After having read a lot of books that have been hyped to the point of no return, I must admit I was torn between two feelings when I spotted a copy at our local bookstore. First, I was excited, and then I was terrified. "What if I end up not liking this book after I spent so many months coveting it?" I remember half-whispering to my co-blogger as I adoringly stroked the gorgeous cover at the bookstore.
My dismal - and panicky- thoughts were quelled, however, when I was just a chapter in. As of late, I could pretty much predict the overall rating of the book based on the first few chapters alone, having had only a few who changed my ratings. In this case, I was all smiles as I settled in with this book, never mind the fact that I should have been hurriedly packing my luggage for my vacation.
In one fell swoop, The Winner's Curse won me over with its fantastic, well-paced plot, splendid multi-faceted characters, and seductive thralls of power, danger, and love.
As Kestrel's seventeenth birthday looms, she is given two choices: she either joins the military, or she must find herself wedded. Neither of the options are truly appealing to Kestrel, whose musical abilities are an eccentricity only overlooked because of her status as the general's daughter. When she is lured to purchase a slave who can sing, Kestrel seems to have gotten more than she has bargained for. Not only does Arin open up a heart that should only be open to the upper echelon of her glittering society, but he opens her eyes to the painful reality that her society has shrouded. Kestrel must decide which should rule over which: the mind, or the heart?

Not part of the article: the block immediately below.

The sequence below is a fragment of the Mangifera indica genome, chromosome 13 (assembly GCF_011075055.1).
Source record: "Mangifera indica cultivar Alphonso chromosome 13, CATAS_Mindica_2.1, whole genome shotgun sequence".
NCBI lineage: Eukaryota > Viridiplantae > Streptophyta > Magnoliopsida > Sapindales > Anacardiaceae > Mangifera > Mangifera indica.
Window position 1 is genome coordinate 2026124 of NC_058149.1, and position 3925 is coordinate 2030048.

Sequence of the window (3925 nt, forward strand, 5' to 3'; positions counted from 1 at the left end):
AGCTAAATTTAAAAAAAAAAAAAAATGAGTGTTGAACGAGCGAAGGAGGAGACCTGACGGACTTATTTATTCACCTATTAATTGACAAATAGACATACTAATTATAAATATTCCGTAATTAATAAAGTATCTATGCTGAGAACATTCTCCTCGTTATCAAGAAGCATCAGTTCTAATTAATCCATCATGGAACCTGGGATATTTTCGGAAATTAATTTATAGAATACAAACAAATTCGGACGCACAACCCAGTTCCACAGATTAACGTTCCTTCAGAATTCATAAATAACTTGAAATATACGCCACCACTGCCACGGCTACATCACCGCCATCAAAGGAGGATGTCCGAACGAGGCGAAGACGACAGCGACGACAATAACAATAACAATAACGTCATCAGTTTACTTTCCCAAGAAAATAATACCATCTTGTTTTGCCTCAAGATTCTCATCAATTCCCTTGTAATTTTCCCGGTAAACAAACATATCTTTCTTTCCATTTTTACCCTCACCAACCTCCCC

What I loved about this book was how it quickly captures the interest of readers - the spectacular cover, the alluring pull of the summary, and the best part being that it actually delivers! Early on, readers are practically fall all over themselves in sympathizing with Kestrel who, like the bird she is named after, is caught in an impressive, yet repressive gilded cage. Kestrel is great at strategy and at winning (like Prince Jaron of Jennifer Nielsen's The False Prince), but she doesn't quite do as well with hand-to-hand combat - which is quite refreshing. I'd say more about Arin, and the bigger, pivotal role he plays that doesn't just turn Kestrel's world upside down but also that of society's, but I'd really much rather that readers plunge into this without a thought as to what they're "supposed" to be expecting, as the element of surprise is really quite crucial here! I read this one with only the summary to guide me, and although the information fell just right of what is apt, it gave me no expectations as to what I'm about to discover - and THAT, my dear friends, is what makes this book very worthy of its 4.5 rating. I relished the thrill that this book took me to in the comfort of my own bed, and I hardly let it go, except to spam-message my co-blogger that "This book doesn't suck at all, and it's very, very fabulous!!!"
I loved this one so much (and I do not take that word lightly!), that I immediately plucked Marie Rutkoski's The Shadow Society from my unruly - and because of book-blogging, growing - To-Be-Read shelf and packed it with me for my travel.
The Winner's Curse is without a doubt, another of 2014's best books that I've read so far.
Can the next book please come faster now? Please?